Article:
STEM activities creates problem solvers

How do we stimulate their curiosity so that they become passionate scientists who discover the answers to the most challenging questions? How do we instill in them a passion for questions to shape the engineers of tomorrow?

Children are the protagonists, educators are the researchers and parents are their partners in learning.

Play and exploration are modes of active learning that stimulate creativity and critical thinking. Learning environments, places where children can dismantle and rebuild things - like old radios, cars, appliances, clocks - are the third or silent educators.

What can adults do to encourage effective learning?

  • Encourage children to explore and show interest in discovering new things
  • Help children to do what they want without taking control or giving directions
  • Join in without imposing their ideas
  • Help create roles and stories
  • Encourage children to try new things. To boost their confidence verbally and through body language
  • Pay attention to how children engage in activities. The challenges they face, their efforts, the way they think and learn. Talk more about the process than the outcome
  • Emphasize how both children and we adults become more skilled through exercise and effort and that we can learn from mistakes.
  • Encourage children to choose their activities
  • Stimulate children's interest by paying attention and being calm when they are over-stimulated
  • Recognize and respond to different learning styles
  • Help children become aware of their goals, plan and review their progress and successes
  • Be precise with their judgments, especially in terms of effort, how children concentrate, try new approaches, persevere, problem solve and have new ideas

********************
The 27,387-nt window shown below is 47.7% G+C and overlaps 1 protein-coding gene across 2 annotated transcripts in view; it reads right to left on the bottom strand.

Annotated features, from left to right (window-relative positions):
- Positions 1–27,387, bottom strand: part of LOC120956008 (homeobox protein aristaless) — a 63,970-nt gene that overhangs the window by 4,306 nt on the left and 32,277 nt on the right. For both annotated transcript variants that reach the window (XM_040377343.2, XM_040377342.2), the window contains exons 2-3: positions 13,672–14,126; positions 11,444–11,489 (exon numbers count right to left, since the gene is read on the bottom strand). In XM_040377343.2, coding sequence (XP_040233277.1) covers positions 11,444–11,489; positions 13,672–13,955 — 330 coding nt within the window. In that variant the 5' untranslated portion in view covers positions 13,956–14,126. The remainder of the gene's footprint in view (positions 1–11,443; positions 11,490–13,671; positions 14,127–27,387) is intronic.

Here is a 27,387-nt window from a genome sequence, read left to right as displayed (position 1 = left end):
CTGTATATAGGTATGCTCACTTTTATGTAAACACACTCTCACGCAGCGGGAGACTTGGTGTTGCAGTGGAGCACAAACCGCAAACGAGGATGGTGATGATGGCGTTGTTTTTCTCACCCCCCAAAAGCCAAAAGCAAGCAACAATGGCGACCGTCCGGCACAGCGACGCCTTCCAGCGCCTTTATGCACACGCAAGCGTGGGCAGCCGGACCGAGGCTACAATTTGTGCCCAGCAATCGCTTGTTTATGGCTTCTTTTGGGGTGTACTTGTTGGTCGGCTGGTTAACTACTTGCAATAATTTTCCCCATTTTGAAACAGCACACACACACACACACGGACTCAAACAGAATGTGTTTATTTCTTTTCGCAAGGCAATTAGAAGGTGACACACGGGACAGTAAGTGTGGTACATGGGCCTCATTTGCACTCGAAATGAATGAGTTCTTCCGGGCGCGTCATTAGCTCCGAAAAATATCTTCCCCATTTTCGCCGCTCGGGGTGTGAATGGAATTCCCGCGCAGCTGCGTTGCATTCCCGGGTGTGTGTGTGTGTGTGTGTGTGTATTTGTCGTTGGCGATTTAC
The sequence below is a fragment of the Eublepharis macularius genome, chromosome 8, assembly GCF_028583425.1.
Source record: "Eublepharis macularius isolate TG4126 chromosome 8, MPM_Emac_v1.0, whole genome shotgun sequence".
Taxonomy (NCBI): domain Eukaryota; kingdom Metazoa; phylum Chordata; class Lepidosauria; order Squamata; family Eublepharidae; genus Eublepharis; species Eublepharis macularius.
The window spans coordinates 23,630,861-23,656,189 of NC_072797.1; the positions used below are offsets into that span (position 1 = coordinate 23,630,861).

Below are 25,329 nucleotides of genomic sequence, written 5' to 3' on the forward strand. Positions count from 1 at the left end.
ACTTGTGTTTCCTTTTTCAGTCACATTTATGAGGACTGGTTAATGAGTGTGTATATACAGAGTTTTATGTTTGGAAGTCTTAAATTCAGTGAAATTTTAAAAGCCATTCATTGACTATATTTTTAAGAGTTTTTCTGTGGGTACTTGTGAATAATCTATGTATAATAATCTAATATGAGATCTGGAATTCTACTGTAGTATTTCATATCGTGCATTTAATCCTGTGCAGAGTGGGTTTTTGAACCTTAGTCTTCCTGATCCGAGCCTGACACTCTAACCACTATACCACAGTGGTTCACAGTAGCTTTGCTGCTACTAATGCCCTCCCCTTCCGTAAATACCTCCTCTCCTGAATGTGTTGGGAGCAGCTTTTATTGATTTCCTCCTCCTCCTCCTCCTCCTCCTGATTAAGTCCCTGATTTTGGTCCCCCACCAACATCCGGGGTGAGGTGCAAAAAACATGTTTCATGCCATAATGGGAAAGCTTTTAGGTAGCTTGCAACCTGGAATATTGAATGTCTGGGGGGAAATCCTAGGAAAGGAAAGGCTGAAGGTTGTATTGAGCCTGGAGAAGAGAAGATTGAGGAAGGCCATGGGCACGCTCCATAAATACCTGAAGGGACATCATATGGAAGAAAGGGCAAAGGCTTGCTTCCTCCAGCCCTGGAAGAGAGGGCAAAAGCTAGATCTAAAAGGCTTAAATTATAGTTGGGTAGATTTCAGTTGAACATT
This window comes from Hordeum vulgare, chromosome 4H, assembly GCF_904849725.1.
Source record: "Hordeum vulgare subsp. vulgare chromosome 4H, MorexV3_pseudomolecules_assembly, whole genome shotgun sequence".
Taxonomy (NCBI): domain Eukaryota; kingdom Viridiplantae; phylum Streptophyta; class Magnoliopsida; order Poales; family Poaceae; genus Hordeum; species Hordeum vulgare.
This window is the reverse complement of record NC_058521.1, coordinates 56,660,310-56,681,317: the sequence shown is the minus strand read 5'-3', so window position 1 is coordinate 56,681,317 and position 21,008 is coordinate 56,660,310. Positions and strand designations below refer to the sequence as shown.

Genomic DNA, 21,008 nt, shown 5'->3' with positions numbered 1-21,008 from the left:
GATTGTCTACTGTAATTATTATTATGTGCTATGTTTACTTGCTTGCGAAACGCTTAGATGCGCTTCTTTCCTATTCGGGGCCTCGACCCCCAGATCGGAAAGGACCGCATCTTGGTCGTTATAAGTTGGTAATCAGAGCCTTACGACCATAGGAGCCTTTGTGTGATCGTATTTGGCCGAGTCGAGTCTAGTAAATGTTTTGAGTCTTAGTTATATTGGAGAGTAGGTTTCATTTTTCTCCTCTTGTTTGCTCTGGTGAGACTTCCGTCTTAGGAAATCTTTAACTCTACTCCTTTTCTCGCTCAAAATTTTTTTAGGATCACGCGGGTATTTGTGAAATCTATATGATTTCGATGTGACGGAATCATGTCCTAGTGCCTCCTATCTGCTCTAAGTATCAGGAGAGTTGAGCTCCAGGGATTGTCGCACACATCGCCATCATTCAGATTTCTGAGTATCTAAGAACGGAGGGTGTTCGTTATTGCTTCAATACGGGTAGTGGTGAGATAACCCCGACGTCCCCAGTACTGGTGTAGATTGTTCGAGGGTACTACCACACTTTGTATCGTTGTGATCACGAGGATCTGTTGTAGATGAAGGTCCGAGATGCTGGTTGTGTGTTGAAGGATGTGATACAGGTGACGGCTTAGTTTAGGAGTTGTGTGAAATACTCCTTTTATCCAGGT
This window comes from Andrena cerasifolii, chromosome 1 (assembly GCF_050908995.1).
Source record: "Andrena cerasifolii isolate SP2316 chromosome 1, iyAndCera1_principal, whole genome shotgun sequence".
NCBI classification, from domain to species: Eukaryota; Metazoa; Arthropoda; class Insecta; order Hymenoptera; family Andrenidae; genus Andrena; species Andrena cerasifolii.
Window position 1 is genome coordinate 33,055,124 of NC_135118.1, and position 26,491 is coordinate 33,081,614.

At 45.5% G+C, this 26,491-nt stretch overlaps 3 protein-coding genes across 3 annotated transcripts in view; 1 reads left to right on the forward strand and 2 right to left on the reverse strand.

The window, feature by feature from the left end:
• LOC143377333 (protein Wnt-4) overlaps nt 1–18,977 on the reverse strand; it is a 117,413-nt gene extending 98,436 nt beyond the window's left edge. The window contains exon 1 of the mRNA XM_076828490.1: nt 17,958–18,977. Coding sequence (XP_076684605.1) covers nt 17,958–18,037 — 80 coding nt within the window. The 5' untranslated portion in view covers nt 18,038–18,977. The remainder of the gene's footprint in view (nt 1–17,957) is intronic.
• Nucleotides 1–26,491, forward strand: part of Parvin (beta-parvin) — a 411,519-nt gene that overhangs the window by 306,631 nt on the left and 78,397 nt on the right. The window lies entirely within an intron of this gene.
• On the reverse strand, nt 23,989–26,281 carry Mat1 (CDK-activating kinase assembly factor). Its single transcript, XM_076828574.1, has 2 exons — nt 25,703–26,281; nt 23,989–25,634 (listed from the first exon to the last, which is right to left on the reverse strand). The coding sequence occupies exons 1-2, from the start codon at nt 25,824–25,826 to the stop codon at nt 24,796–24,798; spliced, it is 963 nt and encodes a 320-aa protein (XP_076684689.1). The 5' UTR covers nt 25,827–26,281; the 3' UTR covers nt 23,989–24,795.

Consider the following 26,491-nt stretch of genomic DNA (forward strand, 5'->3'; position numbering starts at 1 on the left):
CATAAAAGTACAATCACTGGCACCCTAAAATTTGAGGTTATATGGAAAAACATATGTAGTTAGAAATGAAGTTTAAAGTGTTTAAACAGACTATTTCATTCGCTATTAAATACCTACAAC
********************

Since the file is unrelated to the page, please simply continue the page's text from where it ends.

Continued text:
• Encourage children to learn together and from each other
  • Ensure that young children have time to play and explore
  • Provide opportunities for children to repeat and reinforce what they have learned
  • Respect children's effort and ideas so that they feel confident to take risks

 The stem is based on a relentless curiosity about the world around us

Technology is a component of STEM, and those who tackle these disciplines develop skills that prepare them for roles that have technology at their core. But STEM education is not dependent on digital technology, especially when educating young children. Playing with cubes, gardening and puzzles are examples of STEM education, as are visits to museums. These can happen anytime and with few resources.

What could adults do to stimulate creativity and creative thinking? 

  • Use the vocabulary specific to thinking and learning: think, know, remember, learn, idea, meaning, plan, confuse, discover.
  • Set an example for the young. To show them that they are processing certain ideas, that it is natural not to know everything, not to understand things, that you can be curious and even puzzled and that you can think and find out answers.
  • Encourage open thinking by continuing after the first idea, what else could we do?
  • Appreciate children's efforts and ideas so that they dare to take a risk with a new idea.
  • Emphasize questions and multiple answers.
  • Encourage children to make connections between previous experiences.
  • Give children feedback and help them evaluate their progress. Discuss with them how they are doing, how they plan to proceed, what worked, and what they would change next time.

Thus, STEM activities in early education stimulate inquiry-based learning, problem-solving and critical thinking in children, but also in the early years help to stimulate children's creativity and encourage their learning.